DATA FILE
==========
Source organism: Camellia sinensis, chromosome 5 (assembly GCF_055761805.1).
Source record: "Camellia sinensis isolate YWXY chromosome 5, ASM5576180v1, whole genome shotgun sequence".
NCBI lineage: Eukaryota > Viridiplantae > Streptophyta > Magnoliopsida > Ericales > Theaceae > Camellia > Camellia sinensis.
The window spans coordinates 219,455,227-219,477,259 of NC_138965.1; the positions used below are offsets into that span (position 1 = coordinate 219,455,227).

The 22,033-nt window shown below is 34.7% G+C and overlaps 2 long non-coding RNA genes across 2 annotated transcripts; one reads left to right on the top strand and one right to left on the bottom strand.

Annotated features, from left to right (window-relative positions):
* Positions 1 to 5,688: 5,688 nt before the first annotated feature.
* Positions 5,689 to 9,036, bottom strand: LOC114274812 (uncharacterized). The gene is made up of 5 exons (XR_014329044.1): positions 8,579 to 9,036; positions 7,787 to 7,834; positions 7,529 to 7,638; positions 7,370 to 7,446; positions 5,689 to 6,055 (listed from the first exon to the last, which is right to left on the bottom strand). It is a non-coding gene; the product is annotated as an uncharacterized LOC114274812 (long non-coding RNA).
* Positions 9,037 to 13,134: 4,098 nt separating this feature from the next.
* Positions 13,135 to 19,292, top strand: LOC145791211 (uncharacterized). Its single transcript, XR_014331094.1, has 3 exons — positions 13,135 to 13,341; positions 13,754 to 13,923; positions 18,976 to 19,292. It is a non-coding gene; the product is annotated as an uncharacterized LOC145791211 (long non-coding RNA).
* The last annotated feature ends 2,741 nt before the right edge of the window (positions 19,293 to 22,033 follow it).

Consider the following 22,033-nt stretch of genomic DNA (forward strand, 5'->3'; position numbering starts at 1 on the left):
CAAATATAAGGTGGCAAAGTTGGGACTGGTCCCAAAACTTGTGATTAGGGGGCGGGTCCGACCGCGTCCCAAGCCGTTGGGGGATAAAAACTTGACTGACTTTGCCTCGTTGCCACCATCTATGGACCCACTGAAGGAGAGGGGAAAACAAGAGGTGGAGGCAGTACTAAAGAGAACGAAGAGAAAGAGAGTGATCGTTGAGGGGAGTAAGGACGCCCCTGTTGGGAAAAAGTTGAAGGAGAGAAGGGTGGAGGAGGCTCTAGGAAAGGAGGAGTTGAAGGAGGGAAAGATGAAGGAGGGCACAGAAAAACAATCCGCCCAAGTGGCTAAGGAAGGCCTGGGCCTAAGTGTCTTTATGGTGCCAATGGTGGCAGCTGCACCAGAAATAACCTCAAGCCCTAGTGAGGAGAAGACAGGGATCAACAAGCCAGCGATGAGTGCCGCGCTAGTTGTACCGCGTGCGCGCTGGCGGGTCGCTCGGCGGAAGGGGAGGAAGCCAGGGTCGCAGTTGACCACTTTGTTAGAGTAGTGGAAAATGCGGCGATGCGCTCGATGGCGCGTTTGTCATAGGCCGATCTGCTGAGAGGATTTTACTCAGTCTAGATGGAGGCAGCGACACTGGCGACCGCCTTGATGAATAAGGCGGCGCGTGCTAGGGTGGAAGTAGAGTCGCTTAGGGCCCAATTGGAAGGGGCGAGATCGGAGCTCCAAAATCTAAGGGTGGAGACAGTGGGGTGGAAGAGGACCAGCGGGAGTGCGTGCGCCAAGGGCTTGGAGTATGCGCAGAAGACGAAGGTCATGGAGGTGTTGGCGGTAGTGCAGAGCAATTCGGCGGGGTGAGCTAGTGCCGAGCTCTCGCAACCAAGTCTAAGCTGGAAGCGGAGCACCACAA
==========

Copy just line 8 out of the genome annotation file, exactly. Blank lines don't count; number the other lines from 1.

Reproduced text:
* Positions 5,689 to 9,036, bottom strand: LOC114274812 (uncharacterized). The gene is made up of 5 exons (XR_014329044.1): positions 8,579 to 9,036; positions 7,787 to 7,834; positions 7,529 to 7,638; positions 7,370 to 7,446; positions 5,689 to 6,055 (listed from the first exon to the last, which is right to left on the bottom strand). It is a non-coding gene; the product is annotated as an uncharacterized LOC114274812 (long non-coding RNA).